Although, I blog primarily about my Language Arts classes, I also teach two sections of 6th grade History (World Cultures). We’re studying the Middle East right now and going through some pretty complicated material. Today students were reading a summary of the World War I peace settlement. I’d asked them to highlight the important information in preparation for looking at a picture that their text described as a visual metaphor, which we would label.
As I walked around the room, I saw highlighting bleeding indiscriminately across the page. This was actually one of the better examples…
It’s in these moments that I’m tempted to resign myself to total despair. Students were clearly frustrated and I was, too. I’ve learned that if I don’t try something quickly, the thoughts spin out of control (in my head), and I spend a week in a funk convinced I should have been a lawyer.
K piped up, “Ms. Stewart, How do we know what’s important? Isn’t it all important if it’s written down?”
This felt manageable. “Ok, imagine you’re leaving your house in the morning. There are certain items of clothing that are essential. There are some items that are still important but not essential. When you’re underlining or highlighting, look for the essential parts. Look for the pants.” (Sixth graders are still innocent enough for this kind of metaphor to be silly but not out of control.)
K again. “But Ms. Stewart, what if we don’t know what the pants are? If you gave me a paragraph describing [our school], I would know to highlight information about the Middle School and the Fine Arts building, but not the information about the fish bowl (our name for the small windowless meeting rooms). But I don’t know anything about the World War I peace settlement, so how am I supposed to know what to highlight?”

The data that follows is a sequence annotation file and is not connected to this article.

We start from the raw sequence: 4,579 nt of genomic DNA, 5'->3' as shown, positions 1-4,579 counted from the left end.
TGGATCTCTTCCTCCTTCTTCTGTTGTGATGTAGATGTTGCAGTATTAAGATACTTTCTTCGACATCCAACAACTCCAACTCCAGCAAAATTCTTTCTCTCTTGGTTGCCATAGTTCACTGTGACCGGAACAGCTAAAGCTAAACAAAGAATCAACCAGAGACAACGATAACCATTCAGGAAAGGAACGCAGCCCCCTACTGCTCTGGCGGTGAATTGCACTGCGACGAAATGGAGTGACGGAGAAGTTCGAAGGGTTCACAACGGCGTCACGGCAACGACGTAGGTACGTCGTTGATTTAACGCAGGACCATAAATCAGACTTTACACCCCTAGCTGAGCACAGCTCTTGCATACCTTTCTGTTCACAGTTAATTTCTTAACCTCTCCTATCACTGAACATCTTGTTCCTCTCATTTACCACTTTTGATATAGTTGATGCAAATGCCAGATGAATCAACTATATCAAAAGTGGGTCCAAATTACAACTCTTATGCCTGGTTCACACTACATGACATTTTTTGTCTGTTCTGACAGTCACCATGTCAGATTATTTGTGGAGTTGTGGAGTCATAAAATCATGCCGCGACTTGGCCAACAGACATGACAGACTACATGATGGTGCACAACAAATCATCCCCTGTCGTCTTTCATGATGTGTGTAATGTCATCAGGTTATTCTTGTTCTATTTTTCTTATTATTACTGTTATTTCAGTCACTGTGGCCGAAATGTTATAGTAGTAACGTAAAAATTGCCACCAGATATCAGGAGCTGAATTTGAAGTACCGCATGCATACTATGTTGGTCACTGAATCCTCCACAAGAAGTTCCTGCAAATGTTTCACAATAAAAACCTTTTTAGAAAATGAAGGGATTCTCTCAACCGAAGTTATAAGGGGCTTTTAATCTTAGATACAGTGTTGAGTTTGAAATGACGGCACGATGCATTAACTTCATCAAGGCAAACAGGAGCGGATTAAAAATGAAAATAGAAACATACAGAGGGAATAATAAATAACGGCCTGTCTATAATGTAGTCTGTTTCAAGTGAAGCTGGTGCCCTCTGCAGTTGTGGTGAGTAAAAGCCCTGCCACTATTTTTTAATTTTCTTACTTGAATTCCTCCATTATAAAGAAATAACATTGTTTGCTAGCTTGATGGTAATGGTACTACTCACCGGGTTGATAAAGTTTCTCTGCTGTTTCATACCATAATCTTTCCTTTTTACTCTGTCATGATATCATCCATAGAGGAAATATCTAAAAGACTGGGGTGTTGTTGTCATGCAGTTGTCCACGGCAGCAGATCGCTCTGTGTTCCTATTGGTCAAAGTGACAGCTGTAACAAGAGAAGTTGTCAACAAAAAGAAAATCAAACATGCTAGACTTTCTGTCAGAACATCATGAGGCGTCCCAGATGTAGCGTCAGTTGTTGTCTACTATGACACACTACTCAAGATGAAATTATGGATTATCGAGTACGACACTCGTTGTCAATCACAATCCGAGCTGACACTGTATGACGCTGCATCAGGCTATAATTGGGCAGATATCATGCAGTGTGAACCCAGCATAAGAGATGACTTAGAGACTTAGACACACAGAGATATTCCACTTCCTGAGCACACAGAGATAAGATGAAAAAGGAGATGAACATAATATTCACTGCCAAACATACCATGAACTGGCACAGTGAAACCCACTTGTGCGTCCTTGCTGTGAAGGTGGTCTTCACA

Hello! Earth to clueless teacher!
I said, “Wow. That was really thoughtful, K. Someone explain to me what K just said.” Another student, “She meant it’s hard to decide what’s important when you don’t know what the thing is about.”
“Ok,” I said. “We’ve got two choices. Never read about anything we haven’t personally experienced or figure out ways to determine what’s essential without maybe totally understanding what we’re reading, at least not in the way you understand the school. I can tell you that first option probably isn’t going to work for you or me in the rest of school or life, so let’s see if we can read this together and find ways to identify the essential parts.”
I projected my copy of the text. We worked through it together stopping to rephrase what we just read, noting unfamiliar vocabulary, looking at the relationships between words, and realizing that we could just draw a line from the picture instead of having to underline entire sentences. About half-way through, I thought Cool! We’re doing a close reading. This was not anything like what I had planned for today.
Today’s class reaffirmed my commitment to a classroom where kids can talk back without fearing that I’m going to get angry. I don’t allow disrespectful comments, but I also don’t assume I’m the only authority in the room. If the lesson you need isn’t the lesson I’ve prepared, we’ll chuck it. If the lesson you need is one I don’t feel as prepared to teach, I’ll do what I can today and prepare so I’ll be ready next time.
It would have been easy just to restate my original directions and then tell students to be quiet. Honoring K’s comment and reorienting the class to address it meant admitting that I did not know what was best for the class that day. It also means I need to spend some time reading up on teaching annotating and note-taking strategies, especially as a way to help students construct meaning.
The learning never stops. Thank you for teaching your teacher today, K.